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KUALA LUMPUR, May 3 — The government will continue with the distribution of the AstraZeneca Covid-19 vaccine on a voluntary basis in the future given the success of its first opt-in application rollout yesterday, National Covid-19 Immunisation Programme (NIP) coordinating minister Khairy Jamaluddin said today.
In a joint press conference with Health Minister Datuk Seri Dr Adham Baba, Khairy also disputed the characterisation of yesterday’s rollout to vaccine inequity since only those residing in KL and Selangor with internet access were allowed to confirm their bookings.
Registration for the AstraZeneca vaccine opened yesterday to 268,000 people in Kuala Lumpur and Selangor on a "first click and first serve" basis via the Covid-19 Vaccine Supply Access Guarantee (JKJAV) website.
“The sole reason for having opt-in for AstraZeneca was due to vaccine hesitancy towards this particular brand of vaccine.
“This was seen in 8,000 cancellation of the vaccine registrations on MySejahtera when we announced the use of AstraZeneca under the NIP.
“And the number of cancellations was rising, and this resulted in JKJAV deciding that we should carve out AstraZeneca from the mainstream NIP and to have this op-in programme instead,” he said.
Khairy said shortly after the government’s announcement, about 80 per cent of those who initially cancelled their MySejahtera vaccine registration re-registered themselves for their vaccine appointments.
“This is data we have showing how there was vaccine hesitancy. Yes, maybe 8,000 is not a significant number of the people who registered but we noticed even people showing up to their appointments start to drop off after the announcement for AstraZeneca's approval in NIP,” he said.
The government announced a separate AstraZeneca Covid-19 vaccine programme last month after concerns emerged that the European-made vaccine could cause blood clots in very rare instances.
Although the World Health Organisation has since assured people that the risk of contracting and dying from the Covid-19 disease is significantly higher than getting dangerous side effects from the vaccine, fears still remain.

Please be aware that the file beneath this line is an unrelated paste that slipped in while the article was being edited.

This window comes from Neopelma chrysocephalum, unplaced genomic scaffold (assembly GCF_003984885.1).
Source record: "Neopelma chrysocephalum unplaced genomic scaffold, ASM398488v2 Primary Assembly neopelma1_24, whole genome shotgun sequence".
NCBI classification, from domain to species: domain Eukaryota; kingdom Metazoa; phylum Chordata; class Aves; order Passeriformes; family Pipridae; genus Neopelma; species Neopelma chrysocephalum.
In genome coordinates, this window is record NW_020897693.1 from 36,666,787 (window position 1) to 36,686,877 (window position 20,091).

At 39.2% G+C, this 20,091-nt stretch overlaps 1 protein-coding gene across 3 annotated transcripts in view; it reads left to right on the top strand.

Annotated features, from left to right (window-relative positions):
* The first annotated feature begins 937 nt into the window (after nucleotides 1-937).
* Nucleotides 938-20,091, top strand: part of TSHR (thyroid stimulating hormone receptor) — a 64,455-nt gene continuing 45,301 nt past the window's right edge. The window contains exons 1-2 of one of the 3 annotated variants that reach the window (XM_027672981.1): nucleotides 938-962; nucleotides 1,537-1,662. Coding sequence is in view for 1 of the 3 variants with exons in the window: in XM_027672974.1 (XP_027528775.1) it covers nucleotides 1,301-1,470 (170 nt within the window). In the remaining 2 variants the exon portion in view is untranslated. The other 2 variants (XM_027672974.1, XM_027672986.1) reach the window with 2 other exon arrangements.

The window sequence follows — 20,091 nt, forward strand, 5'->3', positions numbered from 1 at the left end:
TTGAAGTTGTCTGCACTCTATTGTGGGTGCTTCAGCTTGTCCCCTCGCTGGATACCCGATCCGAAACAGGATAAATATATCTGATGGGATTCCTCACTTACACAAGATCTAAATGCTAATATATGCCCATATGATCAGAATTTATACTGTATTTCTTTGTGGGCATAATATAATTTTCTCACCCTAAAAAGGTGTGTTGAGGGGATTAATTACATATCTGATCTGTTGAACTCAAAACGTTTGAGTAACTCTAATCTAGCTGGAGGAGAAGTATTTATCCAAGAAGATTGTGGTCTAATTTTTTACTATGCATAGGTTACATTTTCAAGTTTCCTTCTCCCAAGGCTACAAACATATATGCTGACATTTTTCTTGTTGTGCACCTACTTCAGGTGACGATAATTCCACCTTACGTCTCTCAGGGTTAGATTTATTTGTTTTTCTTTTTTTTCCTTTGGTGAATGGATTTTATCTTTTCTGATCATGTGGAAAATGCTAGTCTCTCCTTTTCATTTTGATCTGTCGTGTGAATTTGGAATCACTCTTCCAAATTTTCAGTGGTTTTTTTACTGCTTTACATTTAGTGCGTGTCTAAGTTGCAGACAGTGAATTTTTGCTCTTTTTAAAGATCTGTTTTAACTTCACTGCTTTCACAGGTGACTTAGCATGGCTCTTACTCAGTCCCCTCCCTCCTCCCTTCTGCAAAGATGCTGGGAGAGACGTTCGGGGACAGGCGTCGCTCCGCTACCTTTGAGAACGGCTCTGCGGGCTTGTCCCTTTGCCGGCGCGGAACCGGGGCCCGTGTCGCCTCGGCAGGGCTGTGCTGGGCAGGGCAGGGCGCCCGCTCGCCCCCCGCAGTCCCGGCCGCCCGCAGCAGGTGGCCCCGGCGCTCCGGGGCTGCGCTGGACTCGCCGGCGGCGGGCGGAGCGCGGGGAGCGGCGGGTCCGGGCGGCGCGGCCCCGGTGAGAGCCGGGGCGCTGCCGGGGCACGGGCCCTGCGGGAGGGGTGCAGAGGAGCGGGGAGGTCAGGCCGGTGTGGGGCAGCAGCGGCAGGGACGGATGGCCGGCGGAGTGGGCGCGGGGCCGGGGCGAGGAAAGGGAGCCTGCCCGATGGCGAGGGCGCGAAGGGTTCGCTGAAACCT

The AstraZeneca vaccines are available via separate appointments only, as opposed to the NIP — which currently prohibits registrants to choose between the Pfizer-BioNTech and Sinovac vaccines used in the programme.
“So we decided to carve this out basically on the issue of vaccine hesitancy and to show it can be opt-in on a voluntary basis,” Khairy said further.
Acknowledging the shortcomings of yesterday’s rollout, Khairy said the government had wanted to gauge public demand and distribute the first batch of AstraZeneca vaccines as soon as possible through the opt-in application process.
He also assured that the government will take into consideration of vaccine equity when subsequent rollouts of the vaccine are introduced in other states nationwide.
For future rollouts of the AstraZeneca vaccine, Khairy said Malaysia was expecting the arrival of some 1.1 million doses this month via the Covid-19 Vaccines Global Access or Covax.
This is followed by another 610,000 doses from AstraZeneca itself in June, 410,000 doses in July and 1.2 million doses in August and September respectively.
“So obviously we have a steady supply of AstraZeneca vaccine and based on the success of bookings yesterday we will be rolling this out to other parts of country and also take into account of vaccine equity to make this available to everyone who didn't have access to the website or MySejahtera,” Khairy added.